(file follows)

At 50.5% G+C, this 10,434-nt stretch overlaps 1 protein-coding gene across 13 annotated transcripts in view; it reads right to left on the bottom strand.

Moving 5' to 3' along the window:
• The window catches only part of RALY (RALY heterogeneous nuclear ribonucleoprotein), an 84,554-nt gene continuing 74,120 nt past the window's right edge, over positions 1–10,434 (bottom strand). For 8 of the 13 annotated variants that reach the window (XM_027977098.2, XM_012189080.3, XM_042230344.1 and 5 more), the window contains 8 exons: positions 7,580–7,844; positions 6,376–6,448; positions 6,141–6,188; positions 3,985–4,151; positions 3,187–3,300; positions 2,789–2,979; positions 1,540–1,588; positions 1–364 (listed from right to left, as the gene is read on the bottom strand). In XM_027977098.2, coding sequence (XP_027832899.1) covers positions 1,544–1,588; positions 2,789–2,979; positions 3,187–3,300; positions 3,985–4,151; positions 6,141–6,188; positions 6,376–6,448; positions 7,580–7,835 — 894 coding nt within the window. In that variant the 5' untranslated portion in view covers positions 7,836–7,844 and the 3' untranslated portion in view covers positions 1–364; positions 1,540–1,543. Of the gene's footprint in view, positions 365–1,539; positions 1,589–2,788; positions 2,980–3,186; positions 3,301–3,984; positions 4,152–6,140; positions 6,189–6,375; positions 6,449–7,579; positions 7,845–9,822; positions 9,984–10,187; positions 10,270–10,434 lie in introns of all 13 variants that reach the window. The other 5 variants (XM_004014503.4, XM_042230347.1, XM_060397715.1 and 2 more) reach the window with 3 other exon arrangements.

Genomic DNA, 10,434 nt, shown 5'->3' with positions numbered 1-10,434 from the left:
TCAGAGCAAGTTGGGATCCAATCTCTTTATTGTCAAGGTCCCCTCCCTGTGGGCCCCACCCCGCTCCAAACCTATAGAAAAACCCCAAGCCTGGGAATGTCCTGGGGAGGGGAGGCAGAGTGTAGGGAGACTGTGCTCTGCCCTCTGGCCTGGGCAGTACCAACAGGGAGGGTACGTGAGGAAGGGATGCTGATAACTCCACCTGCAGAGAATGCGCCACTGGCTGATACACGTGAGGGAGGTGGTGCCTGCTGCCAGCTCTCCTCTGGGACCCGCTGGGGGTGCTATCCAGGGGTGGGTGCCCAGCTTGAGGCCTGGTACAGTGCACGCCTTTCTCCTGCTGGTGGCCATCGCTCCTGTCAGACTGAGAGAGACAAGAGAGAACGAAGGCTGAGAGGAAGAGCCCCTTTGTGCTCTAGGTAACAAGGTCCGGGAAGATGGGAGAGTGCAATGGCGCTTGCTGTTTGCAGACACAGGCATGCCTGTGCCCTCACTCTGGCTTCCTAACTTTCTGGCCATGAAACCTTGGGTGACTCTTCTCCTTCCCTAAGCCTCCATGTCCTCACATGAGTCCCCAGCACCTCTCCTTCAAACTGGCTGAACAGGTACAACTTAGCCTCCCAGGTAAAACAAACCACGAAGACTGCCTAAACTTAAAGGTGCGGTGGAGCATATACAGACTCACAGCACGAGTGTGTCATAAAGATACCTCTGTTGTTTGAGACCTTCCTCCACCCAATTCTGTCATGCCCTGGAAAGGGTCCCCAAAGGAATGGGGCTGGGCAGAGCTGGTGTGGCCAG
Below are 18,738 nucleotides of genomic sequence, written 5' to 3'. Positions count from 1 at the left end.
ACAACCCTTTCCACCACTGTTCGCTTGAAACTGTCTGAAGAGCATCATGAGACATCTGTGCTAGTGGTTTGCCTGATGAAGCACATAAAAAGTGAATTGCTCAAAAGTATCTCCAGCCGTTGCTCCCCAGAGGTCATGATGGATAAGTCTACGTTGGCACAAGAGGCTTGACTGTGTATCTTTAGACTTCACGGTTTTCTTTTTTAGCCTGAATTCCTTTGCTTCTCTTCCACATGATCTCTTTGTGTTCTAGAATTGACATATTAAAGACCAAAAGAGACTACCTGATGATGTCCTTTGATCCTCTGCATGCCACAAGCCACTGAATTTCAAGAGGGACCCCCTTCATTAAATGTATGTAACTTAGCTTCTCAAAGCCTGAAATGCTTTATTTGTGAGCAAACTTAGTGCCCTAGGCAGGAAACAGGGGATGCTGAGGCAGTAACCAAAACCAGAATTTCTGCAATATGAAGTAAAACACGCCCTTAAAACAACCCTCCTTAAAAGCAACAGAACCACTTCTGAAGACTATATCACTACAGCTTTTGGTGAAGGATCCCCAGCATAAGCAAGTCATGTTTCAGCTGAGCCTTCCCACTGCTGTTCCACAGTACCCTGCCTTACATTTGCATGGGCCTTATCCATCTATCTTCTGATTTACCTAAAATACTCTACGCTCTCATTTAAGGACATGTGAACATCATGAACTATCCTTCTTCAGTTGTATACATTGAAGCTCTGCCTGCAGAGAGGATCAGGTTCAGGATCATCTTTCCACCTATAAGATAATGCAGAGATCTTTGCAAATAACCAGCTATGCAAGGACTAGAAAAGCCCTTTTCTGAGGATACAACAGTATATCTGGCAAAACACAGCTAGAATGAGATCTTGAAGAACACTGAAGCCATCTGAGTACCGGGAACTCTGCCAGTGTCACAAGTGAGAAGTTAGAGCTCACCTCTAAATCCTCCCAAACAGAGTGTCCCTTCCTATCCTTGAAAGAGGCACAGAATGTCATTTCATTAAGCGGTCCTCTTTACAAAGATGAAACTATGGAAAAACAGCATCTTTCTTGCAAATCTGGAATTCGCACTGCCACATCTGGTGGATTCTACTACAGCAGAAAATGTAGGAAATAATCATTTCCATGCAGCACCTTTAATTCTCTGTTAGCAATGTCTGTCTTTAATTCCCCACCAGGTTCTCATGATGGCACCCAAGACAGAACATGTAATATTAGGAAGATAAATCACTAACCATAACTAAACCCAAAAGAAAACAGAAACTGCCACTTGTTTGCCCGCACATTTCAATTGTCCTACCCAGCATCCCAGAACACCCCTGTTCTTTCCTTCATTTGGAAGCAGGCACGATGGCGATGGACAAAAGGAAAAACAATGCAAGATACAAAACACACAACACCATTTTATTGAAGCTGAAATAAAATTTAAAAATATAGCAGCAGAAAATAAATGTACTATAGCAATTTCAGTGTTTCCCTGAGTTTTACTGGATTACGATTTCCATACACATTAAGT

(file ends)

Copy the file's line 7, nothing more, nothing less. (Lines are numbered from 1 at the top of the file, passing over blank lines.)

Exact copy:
ACAACCCTTTCCACCACTGTTCGCTTGAAACTGTCTGAAGAGCATCATGAGACATCTGTGCTAGTGGTTTGCCTGATGAAGCACATAAAAAGTGAATTGCTCAAAAGTATCTCCAGCCGTTGCTCCCCAGAGGTCATGATGGATAAGTCTACGTTGGCACAAGAGGCTTGACTGTGTATCTTTAGACTTCACGGTTTTCTTTTTTAGCCTGAATTCCTTTGCTTCTCTTCCACATGATCTCTTTGTGTTCTAGAATTGACATATTAAAGACCAAAAGAGACTACCTGATGATGTCCTTTGATCCTCTGCATGCCACAAGCCACTGAATTTCAAGAGGGACCCCCTTCATTAAATGTATGTAACTTAGCTTCTCAAAGCCTGAAATGCTTTATTTGTGAGCAAACTTAGTGCCCTAGGCAGGAAACAGGGGATGCTGAGGCAGTAACCAAAACCAGAATTTCTGCAATATGAAGTAAAACACGCCCTTAAAACAACCCTCCTTAAAAGCAACAGAACCACTTCTGAAGACTATATCACTACAGCTTTTGGTGAAGGATCCCCAGCATAAGCAAGTCATGTTTCAGCTGAGCCTTCCCACTGCTGTTCCACAGTACCCTGCCTTACATTTGCATGGGCCTTATCCATCTATCTTCTGATTTACCTAAAATACTCTACGCTCTCATTTAAGGACATGTGAACATCATGAACTATCCTTCTTCAGTTGTATACATTGAAGCTCTGCCTGCAGAGAGGATCAGGTTCAGGATCATCTTTCCACCTATAAGATAATGCAGAGATCTTTGCAAATAACCAGCTATGCAAGGACTAGAAAAGCCCTTTTCTGAGGATACAACAGTATATCTGGCAAAACACAGCTAGAATGAGATCTTGAAGAACACTGAAGCCATCTGAGTACCGGGAACTCTGCCAGTGTCACAAGTGAGAAGTTAGAGCTCACCTCTAAATCCTCCCAAACAGAGTGTCCCTTCCTATCCTTGAAAGAGGCACAGAATGTCATTTCATTAAGCGGTCCTCTTTACAAAGATGAAACTATGGAAAAACAGCATCTTTCTTGCAAATCTGGAATTCGCACTGCCACATCTGGTGGATTCTACTACAGCAGAAAATGTAGGAAATAATCATTTCCATGCAGCACCTTTAATTCTCTGTTAGCAATGTCTGTCTTTAATTCCCCACCAGGTTCTCATGATGGCACCCAAGACAGAACATGTAATATTAGGAAGATAAATCACTAACCATAACTAAACCCAAAAGAAAACAGAAACTGCCACTTGTTTGCCCGCACATTTCAATTGTCCTACCCAGCATCCCAGAACACCCCTGTTCTTTCCTTCATTTGGAAGCAGGCACGATGGCGATGGACAAAAGGAAAAACAATGCAAGATACAAAACACACAACACCATTTTATTGAAGCTGAAATAAAATTTAAAAATATAGCAGCAGAAAATAAATGTACTATAGCAATTTCAGTGTTTCCCTGAGTTTTACTGGATTACGATTTCCATACACATTAAGT